WALTHAM, Mass. — SPRI announced that it is preparing a consensus based standard on nuclear moisture testing in preparation for American National Standards Institute (ANSI) canvassing.

SPRI’s task force is basing its work on a 20-year-old protocol, “Detection and location of latent moisture of building roofing systems by nuclear radio isotropic thermalization,” which can be found in Appendix E of RCI’s Manual of Practice. The document contains information on proper handling of nuclear based moisture survey equipment in the field, as well as calculating and analyzing survey results.

“Interest in the initiative was shown within SPRI, and we have a well-rounded task force of about one dozen members,” said task force chairman David Hawn, FRCI, RRC, CEM. “The members of the committee are engaged and active in working toward development of a consensus based standard.”

Hawn is also president of Dedicated Roof and Hydro-Solutions LLC, Centreville, Va., and an RCI past president.

“We realized there was a shortcoming in the RCI protocol not being consensus based,” said Hawn. “Nuclear based technology is relatively simple and hasn’t changed much over the years. But there’s a fair amount of language changes from the RCI protocol that need to be made.”
Currently, the task force is modifying the RCI protocol to better fit the format and vernacular of a true ANSI standard. Once the task force agrees on the changes, the document will go to the SPRI board of directors for approval. Once approved, balloting by an established canvass body composed of producers, users and general interest members will take place.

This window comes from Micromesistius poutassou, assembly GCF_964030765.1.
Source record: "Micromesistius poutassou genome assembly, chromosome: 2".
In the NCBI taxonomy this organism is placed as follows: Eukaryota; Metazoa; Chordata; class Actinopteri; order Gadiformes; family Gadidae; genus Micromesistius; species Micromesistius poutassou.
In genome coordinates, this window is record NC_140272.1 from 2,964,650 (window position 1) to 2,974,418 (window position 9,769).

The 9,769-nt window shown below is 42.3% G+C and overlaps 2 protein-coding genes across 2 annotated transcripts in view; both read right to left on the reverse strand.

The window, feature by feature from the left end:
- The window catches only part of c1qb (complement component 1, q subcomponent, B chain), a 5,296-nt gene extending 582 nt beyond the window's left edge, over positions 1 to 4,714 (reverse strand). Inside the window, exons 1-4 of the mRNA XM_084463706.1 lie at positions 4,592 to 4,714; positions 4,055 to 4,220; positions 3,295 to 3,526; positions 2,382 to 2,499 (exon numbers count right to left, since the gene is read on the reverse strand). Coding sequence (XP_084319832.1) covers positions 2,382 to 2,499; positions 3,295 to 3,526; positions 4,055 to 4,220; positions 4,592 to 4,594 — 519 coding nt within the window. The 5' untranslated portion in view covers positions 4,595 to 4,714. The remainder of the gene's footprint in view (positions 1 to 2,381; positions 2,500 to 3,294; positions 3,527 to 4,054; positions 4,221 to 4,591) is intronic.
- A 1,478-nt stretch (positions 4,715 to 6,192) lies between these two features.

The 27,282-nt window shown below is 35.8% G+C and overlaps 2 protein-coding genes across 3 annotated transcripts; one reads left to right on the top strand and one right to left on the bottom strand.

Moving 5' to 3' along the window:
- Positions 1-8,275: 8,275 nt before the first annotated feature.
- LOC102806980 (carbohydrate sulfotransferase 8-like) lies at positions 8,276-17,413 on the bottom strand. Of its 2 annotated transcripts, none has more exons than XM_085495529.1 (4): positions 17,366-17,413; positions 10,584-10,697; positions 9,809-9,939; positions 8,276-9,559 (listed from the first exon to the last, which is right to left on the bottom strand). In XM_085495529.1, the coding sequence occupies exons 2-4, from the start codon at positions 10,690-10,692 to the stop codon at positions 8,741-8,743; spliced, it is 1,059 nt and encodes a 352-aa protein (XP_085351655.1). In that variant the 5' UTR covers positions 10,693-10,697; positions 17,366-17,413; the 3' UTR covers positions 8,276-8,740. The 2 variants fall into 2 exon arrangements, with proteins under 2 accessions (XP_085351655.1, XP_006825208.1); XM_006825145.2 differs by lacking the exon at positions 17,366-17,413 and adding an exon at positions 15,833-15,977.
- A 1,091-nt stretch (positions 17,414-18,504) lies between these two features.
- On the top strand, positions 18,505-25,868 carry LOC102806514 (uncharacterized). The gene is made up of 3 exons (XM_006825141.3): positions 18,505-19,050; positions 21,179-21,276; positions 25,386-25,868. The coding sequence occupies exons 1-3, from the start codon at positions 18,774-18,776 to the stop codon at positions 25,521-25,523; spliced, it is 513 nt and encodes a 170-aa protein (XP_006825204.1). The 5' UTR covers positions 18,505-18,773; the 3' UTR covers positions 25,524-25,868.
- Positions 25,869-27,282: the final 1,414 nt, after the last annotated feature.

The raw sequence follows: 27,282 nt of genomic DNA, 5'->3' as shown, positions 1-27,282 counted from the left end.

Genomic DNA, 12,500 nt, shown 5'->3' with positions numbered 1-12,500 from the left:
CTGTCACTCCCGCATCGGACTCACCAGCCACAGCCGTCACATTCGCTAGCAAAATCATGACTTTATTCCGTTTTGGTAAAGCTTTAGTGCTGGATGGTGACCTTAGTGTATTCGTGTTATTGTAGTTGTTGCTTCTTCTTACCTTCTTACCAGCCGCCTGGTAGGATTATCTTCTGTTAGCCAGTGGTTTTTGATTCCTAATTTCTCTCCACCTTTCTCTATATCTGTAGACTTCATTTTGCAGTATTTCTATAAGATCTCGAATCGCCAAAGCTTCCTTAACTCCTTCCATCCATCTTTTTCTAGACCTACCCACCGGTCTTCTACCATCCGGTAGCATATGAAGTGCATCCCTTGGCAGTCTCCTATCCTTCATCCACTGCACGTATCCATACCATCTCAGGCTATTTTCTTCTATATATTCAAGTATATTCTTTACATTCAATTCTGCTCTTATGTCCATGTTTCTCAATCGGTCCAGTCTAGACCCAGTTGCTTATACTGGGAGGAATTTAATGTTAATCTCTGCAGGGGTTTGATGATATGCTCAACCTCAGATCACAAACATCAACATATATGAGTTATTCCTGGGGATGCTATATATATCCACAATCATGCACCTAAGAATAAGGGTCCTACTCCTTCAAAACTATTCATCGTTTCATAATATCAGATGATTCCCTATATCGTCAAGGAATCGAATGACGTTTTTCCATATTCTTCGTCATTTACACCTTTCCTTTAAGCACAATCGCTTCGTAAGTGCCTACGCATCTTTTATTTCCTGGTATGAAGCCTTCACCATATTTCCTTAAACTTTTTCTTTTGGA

“Although roof consultants use the protocol more than anyone else, this document will be a benefit to more than just RCI members,” said Hawn. “Roofing work is being judged using nuclear testing on a daily basis,” continues Hawn. “So anything that can standardize this process and make it more consistent will work toward the good of the entire industry.”

RCI’s first protocol for nuclear based moisture testing was written in the mid-1980s and updated just prior to the release of its Manual of Practice. In addition to nuclear and infrared testing, capacitance moisture surveys continue to be used, but there is neither an RCI protocol or consensus standard for this technology.

“Nuclear moisture testing is a useful technology,” said Hawn. “We have a robust committee at work on it, and there continues to be a substantial amount of interest within the SPRI membership on our efforts.”

For more information, visit www.spri.org.